That will run a makefile which will in turn run cmake. This makefile also supports several GNU-style make commands such as clean, and redep.

Installation on a system with systemd, UDEV, and cups-filters

Most systems nowadays use systemd for starting up all system services (instead of System V "init", as PID 1), UDEV to automatically set up hardware added to the system while it is running, and cups-filters to provide non-Mac-OS filters, backends, and cups-browsed. Therefore we explain only a method using systemd and UDEV here.

In these systems it is recommended to start ippusbxd via systemd when an appropriate printer is connected and discovered by UDEV. cups-filters from version 1.13.2 on and CUPS from version 2.2.2 has everything needed for driverless printer setup. "driverless" means that no printer driver, with the driver being any software or data specific to (a) certain printer model(s) is needed. driverless printing makes use of IPP to allow the client to query the printer's capabilities and IPP-over-USB was developed to allow these queries also if the printer is not on the network but connected via USB. Therefore we can assume that all IPP-over-USB printers support driverless printing.

A remark to driverless printing: There are several very similar standards: AirPrint, a proprietary standard from Apple and IPP Everywhere, an open standard of the Printer Working Group (PWG, http://www.pwg.org/), and also Mopria and Wi-Fi Direct. They all use the same methods of DNS-SD broadcasting of network printers, IPP-over-USB via the USB interface class 7, subclass 1, protocol 4, and IPP 2.0 with all its attributes for querying of capabilities, sending jobs with options as IPP attributes, and monitoring the status of the printer. The only difference is that IPP Everywhere uses PWG Raster as its raster data format, AirPrint uses Apple Raster, and Mopria and Wi-Fi Direct use PWG Raster or PCLm. All standards also support PDF as page description language. Even the PWG and Apple Raster formats are very similar. Therefore CUPS and CUPS filters simply support all methods.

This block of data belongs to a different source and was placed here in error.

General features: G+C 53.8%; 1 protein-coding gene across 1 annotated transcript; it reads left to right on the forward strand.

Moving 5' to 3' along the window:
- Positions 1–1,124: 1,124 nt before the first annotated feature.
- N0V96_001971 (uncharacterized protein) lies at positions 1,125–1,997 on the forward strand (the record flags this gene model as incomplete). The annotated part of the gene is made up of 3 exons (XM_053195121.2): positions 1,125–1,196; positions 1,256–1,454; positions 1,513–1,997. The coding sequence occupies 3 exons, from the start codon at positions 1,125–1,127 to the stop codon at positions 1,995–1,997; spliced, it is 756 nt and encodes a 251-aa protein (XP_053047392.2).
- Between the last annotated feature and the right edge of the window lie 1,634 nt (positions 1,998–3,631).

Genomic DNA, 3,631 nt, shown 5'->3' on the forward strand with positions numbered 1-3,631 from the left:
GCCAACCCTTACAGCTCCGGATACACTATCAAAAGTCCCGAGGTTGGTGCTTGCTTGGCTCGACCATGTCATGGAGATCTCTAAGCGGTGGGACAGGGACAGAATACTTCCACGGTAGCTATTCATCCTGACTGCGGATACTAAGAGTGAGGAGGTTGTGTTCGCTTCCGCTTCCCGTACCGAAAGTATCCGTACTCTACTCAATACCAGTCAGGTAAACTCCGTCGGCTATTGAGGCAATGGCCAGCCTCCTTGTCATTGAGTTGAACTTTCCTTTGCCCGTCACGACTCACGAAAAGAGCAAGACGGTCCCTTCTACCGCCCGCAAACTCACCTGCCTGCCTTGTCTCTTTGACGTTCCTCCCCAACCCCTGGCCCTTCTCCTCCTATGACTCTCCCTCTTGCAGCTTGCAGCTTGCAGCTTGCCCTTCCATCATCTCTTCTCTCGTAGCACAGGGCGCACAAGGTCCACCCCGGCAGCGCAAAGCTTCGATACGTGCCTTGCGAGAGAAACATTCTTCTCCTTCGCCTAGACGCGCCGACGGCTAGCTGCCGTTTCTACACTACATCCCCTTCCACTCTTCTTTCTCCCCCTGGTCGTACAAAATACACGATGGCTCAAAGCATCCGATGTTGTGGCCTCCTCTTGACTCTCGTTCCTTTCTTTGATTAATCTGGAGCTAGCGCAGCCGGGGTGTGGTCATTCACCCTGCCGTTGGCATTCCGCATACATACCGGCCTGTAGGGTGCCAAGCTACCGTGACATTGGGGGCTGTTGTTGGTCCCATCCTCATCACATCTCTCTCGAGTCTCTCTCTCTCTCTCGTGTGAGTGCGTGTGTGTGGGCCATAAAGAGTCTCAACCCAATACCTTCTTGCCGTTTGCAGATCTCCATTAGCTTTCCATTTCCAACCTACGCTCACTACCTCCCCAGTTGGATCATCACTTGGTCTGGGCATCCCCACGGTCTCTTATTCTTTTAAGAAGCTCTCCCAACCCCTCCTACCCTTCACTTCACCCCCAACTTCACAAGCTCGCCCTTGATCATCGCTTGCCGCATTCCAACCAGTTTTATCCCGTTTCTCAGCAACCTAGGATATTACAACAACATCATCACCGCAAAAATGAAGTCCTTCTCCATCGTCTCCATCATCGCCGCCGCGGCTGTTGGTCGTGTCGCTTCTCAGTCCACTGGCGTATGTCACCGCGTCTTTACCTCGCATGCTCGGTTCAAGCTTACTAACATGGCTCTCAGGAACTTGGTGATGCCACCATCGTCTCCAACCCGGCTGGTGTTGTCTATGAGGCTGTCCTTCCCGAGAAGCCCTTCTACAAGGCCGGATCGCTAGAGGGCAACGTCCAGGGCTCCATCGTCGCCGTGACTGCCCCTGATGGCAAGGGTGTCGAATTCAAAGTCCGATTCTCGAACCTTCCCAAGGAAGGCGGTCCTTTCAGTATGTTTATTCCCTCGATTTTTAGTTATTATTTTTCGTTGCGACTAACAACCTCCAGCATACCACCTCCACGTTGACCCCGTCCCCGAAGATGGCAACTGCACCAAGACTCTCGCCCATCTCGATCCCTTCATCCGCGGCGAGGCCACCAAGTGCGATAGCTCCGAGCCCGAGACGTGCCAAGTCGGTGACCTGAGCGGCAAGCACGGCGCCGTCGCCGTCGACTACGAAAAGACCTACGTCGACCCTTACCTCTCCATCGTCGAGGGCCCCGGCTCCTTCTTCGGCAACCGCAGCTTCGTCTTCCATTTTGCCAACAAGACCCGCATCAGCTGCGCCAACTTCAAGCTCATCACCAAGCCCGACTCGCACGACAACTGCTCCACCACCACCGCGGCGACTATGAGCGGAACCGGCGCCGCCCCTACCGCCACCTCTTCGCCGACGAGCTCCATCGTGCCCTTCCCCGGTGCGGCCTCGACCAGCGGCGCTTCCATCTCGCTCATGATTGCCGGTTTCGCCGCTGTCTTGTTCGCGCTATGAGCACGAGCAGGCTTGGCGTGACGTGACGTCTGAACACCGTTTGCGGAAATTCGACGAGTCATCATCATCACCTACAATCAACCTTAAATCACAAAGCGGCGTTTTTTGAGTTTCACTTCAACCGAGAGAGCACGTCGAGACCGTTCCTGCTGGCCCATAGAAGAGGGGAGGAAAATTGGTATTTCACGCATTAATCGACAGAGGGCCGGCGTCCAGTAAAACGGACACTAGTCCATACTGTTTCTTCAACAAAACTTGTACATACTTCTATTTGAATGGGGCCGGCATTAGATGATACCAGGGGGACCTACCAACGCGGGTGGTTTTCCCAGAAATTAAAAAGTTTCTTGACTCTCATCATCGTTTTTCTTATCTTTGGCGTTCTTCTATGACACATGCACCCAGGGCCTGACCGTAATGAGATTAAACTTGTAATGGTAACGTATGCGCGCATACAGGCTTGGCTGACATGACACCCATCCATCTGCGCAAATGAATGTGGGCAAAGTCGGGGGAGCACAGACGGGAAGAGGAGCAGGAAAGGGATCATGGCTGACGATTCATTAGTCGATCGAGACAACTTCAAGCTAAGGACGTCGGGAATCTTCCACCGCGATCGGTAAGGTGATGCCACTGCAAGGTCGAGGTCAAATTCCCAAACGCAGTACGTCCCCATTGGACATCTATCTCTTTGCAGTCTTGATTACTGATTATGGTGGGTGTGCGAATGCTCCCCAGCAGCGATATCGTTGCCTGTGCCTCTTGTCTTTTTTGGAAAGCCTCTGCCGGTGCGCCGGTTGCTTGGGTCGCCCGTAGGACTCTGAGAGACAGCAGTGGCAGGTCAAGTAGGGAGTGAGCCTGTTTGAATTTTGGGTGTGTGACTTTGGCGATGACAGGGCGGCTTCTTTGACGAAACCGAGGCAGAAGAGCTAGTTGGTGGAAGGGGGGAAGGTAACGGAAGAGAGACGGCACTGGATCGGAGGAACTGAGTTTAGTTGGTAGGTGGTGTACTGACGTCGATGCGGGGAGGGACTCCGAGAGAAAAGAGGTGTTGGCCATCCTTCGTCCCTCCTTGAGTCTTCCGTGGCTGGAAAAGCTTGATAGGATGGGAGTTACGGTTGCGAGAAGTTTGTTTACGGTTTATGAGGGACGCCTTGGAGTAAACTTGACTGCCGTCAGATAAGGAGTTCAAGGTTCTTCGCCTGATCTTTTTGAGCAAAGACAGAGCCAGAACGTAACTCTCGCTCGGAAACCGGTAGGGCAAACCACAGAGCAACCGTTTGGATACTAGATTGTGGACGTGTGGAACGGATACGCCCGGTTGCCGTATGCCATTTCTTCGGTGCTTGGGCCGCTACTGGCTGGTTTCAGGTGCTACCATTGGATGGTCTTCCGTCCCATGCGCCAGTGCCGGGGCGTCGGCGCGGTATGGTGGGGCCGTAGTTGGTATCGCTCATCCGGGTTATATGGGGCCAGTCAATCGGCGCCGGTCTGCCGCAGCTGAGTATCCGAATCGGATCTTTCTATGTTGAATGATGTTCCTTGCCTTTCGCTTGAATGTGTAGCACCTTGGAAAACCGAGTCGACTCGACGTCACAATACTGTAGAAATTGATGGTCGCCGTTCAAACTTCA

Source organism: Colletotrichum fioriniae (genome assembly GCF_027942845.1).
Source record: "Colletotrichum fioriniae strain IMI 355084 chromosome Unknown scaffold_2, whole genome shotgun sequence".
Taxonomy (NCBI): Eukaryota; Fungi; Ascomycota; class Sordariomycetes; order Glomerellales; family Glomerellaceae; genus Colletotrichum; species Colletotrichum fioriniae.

Note that these instructions and the sample files are tested on Ubuntu. On other distributions there are perhaps some changes needed, for example of the directories where to place the file and of paths in the files.

There are two methods to install ippusbxd, one exposing the printer on localhost. and one exposing the printer on the dummy0 interface.

Exposing the printer on localhost is the way how the IPP-over-USB standard is intended and therefore this is how it is intended to proceed on production systems and especially on Linux distributions.

This requires Avahi 0.8.0 or newer, as older versions of Avahi do not support advertising services on localhost. The new Avahi versions allow advertising services on the loopback network interface "lo" only to the local machine, what is what we need here. Older Avahi versions can be used after applying a simple patch though.

Exposing the printer on the dummy0 interface does not require Avahi 0.8.0 or any changes on older Avahi versions, but it is more awkward to set up the system and to access the printer and its web administration interface.

1. Expose the printer on localhost

First, install ippusbxd:

sudo cp exe/ippusbxd /usr/sbin

Make sure that this file is owned by root and world-readable and -executable.

Now install the files to manage the automatic start of ippusbxd:

sudo cp systemd-udev/55-ippusbxd.rules /lib/udev/rules.d/
sudo cp systemd-udev/ippusbxd@.service /lib/systemd/system/

Make sure that they are owned by root and world-readable.

Why do we not start ippusbxd directly out of the UDEV rules file?

If we would do so, UDEV would kill ippusbxd after a timeout of 5 minutes. Out of UDEV rules you can only start programs which do not need to keep running permanently, like daemons. Therefore we use systemd here.